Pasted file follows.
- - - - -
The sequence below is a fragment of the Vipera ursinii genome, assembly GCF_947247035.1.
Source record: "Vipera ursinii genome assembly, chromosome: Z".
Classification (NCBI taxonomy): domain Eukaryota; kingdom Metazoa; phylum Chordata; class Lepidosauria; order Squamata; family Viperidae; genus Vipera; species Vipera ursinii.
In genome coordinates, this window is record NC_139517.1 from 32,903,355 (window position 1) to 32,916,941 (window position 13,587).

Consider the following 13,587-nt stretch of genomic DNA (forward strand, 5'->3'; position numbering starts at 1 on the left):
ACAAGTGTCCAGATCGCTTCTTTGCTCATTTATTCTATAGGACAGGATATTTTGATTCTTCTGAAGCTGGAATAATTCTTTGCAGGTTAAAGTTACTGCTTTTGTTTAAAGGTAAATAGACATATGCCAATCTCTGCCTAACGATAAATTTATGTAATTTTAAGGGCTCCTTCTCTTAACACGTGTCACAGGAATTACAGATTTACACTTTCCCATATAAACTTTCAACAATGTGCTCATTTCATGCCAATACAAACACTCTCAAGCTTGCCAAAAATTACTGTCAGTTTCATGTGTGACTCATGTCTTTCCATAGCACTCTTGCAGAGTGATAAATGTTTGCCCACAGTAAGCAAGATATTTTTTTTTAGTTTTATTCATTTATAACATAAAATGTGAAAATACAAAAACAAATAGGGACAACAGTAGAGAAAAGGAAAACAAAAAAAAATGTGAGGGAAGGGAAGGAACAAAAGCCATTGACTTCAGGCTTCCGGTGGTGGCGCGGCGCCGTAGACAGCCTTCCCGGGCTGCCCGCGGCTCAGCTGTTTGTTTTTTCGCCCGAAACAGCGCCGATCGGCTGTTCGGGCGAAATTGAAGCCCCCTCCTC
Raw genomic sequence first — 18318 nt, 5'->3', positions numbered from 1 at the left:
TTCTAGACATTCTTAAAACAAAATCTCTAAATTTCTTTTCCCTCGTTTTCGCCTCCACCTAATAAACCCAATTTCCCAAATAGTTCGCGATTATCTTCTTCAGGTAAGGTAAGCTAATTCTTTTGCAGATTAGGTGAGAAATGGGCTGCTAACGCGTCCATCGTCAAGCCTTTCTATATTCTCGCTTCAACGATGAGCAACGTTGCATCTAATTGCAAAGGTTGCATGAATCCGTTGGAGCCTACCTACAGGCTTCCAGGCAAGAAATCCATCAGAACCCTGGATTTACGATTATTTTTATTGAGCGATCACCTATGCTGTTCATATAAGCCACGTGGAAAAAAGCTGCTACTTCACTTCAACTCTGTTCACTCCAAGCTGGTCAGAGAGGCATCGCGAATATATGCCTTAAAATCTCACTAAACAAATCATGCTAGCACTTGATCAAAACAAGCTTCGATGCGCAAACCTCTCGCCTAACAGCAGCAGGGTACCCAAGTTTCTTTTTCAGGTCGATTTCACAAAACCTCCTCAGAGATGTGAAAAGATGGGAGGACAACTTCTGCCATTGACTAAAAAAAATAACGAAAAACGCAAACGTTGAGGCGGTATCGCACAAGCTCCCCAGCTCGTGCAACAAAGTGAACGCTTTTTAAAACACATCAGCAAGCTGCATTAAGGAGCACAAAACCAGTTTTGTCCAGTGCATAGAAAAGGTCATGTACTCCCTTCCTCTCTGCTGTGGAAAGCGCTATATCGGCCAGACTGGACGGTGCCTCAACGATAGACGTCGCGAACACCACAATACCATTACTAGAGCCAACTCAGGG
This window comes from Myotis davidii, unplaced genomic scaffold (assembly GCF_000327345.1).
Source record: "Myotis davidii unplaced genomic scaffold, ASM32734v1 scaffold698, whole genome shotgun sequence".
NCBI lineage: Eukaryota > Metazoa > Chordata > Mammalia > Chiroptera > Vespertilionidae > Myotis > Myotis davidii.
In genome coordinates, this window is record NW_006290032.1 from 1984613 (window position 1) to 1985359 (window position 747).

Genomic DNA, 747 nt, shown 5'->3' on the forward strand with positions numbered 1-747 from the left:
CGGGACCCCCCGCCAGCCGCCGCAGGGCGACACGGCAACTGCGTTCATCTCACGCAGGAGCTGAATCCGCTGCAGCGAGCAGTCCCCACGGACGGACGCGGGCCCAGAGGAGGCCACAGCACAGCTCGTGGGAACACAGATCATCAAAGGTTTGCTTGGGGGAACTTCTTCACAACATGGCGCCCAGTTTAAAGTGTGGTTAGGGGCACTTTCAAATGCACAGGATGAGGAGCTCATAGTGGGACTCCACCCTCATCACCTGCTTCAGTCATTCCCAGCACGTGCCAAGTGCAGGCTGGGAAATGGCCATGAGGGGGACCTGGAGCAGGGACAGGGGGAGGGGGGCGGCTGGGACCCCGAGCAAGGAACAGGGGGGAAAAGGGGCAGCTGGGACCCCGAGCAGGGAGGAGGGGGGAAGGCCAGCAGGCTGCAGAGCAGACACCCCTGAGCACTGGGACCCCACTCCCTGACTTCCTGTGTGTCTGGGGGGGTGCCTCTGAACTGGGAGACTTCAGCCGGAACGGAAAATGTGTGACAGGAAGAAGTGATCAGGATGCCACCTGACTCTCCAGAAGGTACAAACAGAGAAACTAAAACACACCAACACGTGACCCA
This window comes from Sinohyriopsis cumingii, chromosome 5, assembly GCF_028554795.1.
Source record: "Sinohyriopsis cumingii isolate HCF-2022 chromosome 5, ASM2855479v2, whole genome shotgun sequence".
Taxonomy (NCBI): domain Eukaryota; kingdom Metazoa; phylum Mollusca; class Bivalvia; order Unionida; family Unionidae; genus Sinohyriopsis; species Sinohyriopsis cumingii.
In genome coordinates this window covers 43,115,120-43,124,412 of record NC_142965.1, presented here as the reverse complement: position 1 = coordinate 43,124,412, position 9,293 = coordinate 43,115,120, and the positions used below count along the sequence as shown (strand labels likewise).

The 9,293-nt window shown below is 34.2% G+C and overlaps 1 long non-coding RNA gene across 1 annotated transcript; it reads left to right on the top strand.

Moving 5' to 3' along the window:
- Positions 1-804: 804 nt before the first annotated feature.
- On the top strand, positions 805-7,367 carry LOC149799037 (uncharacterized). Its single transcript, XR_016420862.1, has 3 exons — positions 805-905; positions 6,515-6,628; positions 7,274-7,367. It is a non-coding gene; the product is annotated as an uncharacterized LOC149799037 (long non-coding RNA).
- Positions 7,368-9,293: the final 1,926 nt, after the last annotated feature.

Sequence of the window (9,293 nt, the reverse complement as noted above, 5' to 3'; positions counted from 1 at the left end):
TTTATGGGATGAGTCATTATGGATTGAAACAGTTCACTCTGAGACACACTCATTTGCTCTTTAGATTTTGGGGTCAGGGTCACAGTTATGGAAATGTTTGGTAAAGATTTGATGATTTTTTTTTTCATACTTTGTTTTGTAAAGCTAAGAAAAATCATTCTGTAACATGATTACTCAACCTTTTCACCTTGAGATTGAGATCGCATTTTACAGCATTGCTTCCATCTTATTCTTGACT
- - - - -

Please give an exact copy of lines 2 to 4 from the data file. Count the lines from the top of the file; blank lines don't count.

Source record: "Vipera ursinii genome assembly, chromosome: Z".
Classification (NCBI taxonomy): domain Eukaryota; kingdom Metazoa; phylum Chordata; class Lepidosauria; order Squamata; family Viperidae; genus Vipera; species Vipera ursinii.
In genome coordinates, this window is record NC_139517.1 from 32,903,355 (window position 1) to 32,916,941 (window position 13,587).